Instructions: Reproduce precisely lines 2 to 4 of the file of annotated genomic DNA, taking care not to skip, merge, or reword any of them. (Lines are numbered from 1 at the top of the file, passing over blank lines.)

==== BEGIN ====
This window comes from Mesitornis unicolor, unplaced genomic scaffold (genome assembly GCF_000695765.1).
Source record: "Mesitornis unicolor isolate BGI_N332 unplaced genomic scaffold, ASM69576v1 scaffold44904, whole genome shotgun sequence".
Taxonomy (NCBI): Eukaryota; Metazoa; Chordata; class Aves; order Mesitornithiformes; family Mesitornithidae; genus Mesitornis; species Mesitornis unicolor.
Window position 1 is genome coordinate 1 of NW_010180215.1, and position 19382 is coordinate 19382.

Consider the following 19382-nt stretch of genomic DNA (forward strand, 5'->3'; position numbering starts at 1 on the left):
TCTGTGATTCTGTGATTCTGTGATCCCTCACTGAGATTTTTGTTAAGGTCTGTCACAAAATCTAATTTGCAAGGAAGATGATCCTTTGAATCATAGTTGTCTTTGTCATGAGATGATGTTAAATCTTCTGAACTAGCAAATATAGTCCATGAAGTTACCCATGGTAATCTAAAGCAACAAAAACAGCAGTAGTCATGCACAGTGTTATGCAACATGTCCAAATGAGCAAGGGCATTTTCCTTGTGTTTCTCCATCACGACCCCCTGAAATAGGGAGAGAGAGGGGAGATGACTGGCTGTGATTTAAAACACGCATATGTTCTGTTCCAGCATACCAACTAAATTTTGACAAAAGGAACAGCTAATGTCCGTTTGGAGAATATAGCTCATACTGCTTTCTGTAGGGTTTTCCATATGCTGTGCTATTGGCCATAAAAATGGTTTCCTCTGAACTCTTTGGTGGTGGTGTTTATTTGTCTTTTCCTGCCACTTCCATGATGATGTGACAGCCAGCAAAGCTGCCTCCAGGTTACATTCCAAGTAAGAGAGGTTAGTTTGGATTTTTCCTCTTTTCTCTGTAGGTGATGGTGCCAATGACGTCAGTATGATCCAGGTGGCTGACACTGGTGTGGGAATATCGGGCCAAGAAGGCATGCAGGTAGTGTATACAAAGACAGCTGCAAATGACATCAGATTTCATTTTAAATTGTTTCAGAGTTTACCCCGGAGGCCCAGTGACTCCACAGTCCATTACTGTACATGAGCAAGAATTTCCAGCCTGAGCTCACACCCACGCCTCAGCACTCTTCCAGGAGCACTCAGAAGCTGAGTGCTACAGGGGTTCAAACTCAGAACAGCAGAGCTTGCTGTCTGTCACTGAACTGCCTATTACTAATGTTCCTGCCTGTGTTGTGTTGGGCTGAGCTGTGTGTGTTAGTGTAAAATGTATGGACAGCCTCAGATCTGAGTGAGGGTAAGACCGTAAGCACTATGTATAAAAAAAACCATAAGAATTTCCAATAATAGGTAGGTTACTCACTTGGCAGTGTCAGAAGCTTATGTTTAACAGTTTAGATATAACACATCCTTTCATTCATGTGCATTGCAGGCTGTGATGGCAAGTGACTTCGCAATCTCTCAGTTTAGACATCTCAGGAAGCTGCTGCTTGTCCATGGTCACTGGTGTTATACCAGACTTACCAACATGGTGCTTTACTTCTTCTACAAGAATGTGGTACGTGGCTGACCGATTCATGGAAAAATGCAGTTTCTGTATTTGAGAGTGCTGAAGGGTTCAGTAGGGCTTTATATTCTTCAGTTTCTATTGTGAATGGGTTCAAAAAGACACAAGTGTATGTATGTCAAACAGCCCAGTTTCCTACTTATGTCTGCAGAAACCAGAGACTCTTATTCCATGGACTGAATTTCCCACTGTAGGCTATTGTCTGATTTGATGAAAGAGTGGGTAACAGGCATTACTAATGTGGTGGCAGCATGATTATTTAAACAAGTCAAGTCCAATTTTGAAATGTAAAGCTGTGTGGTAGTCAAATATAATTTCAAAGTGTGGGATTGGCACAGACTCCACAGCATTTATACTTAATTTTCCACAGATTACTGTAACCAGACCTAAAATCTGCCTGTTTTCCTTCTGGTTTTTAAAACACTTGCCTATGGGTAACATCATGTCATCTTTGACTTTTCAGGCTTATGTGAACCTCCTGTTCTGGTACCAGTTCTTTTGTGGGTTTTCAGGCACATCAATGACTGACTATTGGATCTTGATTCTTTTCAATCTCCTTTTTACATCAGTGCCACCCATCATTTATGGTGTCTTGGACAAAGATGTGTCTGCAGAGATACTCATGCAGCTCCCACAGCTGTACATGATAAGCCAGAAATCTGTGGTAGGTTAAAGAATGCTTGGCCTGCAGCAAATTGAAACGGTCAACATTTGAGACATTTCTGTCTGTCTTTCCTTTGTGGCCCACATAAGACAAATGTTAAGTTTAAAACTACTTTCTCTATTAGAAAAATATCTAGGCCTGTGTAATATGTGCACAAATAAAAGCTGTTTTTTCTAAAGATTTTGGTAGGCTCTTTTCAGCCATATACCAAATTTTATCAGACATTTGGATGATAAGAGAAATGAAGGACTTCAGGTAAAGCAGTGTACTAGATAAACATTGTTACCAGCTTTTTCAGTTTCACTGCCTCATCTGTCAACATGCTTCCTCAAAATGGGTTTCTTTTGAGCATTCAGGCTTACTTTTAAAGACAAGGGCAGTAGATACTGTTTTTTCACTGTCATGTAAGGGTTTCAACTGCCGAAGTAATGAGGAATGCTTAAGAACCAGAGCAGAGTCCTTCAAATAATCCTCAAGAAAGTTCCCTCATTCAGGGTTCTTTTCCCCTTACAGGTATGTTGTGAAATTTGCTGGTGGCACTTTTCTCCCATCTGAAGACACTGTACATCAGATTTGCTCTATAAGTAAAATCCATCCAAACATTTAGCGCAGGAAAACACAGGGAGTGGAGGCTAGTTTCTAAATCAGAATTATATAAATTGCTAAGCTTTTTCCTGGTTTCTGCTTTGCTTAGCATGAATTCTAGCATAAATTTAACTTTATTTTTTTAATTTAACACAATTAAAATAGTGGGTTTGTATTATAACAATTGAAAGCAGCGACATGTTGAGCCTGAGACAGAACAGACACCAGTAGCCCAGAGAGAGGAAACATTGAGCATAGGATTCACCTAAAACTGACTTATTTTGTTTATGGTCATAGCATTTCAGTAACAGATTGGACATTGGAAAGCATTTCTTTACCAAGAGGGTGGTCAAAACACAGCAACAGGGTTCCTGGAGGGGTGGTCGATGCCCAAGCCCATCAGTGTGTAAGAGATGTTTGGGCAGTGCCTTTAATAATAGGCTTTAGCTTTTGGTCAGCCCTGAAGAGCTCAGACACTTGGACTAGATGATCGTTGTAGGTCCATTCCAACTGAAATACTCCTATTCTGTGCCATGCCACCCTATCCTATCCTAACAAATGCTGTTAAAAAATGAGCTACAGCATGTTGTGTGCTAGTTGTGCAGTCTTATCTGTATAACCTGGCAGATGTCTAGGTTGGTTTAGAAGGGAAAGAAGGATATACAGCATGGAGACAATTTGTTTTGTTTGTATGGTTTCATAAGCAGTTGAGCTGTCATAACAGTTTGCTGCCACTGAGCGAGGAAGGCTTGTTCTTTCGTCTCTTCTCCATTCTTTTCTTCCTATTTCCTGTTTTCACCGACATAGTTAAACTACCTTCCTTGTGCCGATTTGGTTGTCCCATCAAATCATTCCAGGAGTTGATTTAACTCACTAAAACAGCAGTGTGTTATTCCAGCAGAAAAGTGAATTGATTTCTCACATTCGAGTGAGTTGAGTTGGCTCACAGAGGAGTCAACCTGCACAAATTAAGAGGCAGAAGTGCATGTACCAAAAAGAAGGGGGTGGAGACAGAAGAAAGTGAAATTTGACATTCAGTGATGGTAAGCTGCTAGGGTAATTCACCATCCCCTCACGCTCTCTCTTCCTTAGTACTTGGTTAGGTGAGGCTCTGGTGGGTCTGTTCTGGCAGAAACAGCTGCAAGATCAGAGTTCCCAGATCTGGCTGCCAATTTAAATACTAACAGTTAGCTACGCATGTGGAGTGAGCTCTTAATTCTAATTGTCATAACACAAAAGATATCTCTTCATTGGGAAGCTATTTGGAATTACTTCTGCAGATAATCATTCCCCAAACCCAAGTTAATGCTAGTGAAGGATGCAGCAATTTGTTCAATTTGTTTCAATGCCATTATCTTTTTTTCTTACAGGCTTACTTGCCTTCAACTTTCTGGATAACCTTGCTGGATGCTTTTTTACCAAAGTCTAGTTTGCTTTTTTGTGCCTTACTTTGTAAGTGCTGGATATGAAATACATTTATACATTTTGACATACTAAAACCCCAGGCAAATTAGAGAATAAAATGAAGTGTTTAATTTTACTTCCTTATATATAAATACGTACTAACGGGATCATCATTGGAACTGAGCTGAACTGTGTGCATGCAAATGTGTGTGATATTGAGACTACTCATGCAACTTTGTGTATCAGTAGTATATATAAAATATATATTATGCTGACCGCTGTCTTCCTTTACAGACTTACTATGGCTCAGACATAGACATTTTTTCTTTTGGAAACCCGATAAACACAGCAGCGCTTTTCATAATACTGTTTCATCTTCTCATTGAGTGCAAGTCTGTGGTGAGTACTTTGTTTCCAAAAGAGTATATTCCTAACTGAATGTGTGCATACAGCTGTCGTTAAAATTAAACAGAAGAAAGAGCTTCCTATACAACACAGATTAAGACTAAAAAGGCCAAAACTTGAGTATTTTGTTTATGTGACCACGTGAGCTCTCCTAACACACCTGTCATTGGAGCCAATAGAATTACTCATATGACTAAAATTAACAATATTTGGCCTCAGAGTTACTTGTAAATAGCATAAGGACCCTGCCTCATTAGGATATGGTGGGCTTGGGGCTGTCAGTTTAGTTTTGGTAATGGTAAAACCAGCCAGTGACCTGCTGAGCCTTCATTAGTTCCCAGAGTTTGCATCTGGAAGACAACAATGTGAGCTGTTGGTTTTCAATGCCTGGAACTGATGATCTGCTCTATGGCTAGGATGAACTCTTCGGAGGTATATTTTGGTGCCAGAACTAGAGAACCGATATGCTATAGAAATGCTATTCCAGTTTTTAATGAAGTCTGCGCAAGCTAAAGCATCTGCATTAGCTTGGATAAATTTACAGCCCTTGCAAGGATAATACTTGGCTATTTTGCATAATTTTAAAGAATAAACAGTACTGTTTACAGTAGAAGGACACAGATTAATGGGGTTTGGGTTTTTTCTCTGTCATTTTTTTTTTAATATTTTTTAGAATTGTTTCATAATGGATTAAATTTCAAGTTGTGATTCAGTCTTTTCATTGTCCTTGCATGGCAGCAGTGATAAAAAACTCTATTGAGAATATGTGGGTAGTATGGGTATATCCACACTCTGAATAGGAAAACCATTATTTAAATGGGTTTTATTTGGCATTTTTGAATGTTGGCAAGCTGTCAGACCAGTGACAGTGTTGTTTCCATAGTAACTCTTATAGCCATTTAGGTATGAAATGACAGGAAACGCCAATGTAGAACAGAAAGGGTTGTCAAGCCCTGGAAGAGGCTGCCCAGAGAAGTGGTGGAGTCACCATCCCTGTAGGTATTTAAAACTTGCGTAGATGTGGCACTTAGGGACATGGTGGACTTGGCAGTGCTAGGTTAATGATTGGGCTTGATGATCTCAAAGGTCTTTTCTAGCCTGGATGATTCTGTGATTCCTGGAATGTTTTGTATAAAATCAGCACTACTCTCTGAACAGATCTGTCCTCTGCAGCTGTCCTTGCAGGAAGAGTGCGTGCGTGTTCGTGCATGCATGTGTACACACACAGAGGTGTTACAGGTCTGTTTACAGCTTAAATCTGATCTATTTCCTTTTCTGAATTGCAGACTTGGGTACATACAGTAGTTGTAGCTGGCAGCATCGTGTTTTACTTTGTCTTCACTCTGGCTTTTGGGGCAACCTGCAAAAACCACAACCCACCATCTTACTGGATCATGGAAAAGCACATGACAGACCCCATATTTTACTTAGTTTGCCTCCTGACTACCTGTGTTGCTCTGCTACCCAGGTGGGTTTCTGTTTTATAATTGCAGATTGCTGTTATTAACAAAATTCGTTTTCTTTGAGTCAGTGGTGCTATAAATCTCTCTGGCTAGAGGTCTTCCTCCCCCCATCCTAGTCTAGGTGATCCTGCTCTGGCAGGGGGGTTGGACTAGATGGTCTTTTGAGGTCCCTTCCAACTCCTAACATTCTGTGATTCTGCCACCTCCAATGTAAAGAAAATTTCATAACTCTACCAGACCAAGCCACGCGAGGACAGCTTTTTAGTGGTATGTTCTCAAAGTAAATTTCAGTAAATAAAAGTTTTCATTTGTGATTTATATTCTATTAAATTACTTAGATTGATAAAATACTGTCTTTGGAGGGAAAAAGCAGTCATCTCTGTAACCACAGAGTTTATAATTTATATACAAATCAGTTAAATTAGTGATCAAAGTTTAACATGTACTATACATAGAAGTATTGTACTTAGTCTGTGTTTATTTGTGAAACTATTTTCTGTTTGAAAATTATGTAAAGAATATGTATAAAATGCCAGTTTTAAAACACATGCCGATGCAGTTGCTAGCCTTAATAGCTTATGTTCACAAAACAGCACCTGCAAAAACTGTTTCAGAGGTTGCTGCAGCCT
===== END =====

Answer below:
Source record: "Mesitornis unicolor isolate BGI_N332 unplaced genomic scaffold, ASM69576v1 scaffold44904, whole genome shotgun sequence".
Taxonomy (NCBI): Eukaryota; Metazoa; Chordata; class Aves; order Mesitornithiformes; family Mesitornithidae; genus Mesitornis; species Mesitornis unicolor.
Window position 1 is genome coordinate 1 of NW_010180215.1, and position 19382 is coordinate 19382.